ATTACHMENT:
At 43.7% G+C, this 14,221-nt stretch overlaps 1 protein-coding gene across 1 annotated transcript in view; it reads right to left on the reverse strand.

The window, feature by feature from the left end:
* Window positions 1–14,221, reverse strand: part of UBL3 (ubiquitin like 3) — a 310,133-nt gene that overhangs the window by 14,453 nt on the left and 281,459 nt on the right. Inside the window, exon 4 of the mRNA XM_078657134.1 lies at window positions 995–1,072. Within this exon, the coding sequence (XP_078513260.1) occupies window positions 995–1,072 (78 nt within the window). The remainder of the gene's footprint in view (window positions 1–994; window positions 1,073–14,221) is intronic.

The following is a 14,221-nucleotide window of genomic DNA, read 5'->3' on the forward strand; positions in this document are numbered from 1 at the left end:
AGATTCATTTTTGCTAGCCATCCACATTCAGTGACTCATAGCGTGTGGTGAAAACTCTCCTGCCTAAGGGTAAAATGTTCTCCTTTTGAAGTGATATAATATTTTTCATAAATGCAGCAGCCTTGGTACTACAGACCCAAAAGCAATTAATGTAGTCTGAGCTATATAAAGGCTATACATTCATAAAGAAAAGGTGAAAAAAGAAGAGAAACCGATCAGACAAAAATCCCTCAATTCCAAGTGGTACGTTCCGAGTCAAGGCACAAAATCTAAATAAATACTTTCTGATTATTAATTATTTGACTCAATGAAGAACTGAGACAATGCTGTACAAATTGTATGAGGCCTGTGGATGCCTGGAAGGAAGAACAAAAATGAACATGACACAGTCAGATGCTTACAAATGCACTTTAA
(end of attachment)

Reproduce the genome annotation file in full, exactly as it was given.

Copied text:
At 43.7% G+C, this 14,221-nt stretch overlaps 1 protein-coding gene across 1 annotated transcript in view; it reads right to left on the reverse strand.

The window, feature by feature from the left end:
* Window positions 1–14,221, reverse strand: part of UBL3 (ubiquitin like 3) — a 310,133-nt gene that overhangs the window by 14,453 nt on the left and 281,459 nt on the right. Inside the window, exon 4 of the mRNA XM_078657134.1 lies at window positions 995–1,072. Within this exon, the coding sequence (XP_078513260.1) occupies window positions 995–1,072 (78 nt within the window). The remainder of the gene's footprint in view (window positions 1–994; window positions 1,073–14,221) is intronic.

The following is a 14,221-nucleotide window of genomic DNA, read 5'->3' on the forward strand; positions in this document are numbered from 1 at the left end:
AGATTCATTTTTGCTAGCCATCCACATTCAGTGACTCATAGCGTGTGGTGAAAACTCTCCTGCCTAAGGGTAAAATGTTCTCCTTTTGAAGTGATATAATATTTTTCATAAATGCAGCAGCCTTGGTACTACAGACCCAAAAGCAATTAATGTAGTCTGAGCTATATAAAGGCTATACATTCATAAAGAAAAGGTGAAAAAAGAAGAGAAACCGATCAGACAAAAATCCCTCAATTCCAAGTGGTACGTTCCGAGTCAAGGCACAAAATCTAAATAAATACTTTCTGATTATTAATTATTTGACTCAATGAAGAACTGAGACAATGCTGTACAAATTGTATGAGGCCTGTGGATGCCTGGAAGGAAGAACAAAAATGAACATGACACAGTCAGATGCTTACAAATGCACTTTAA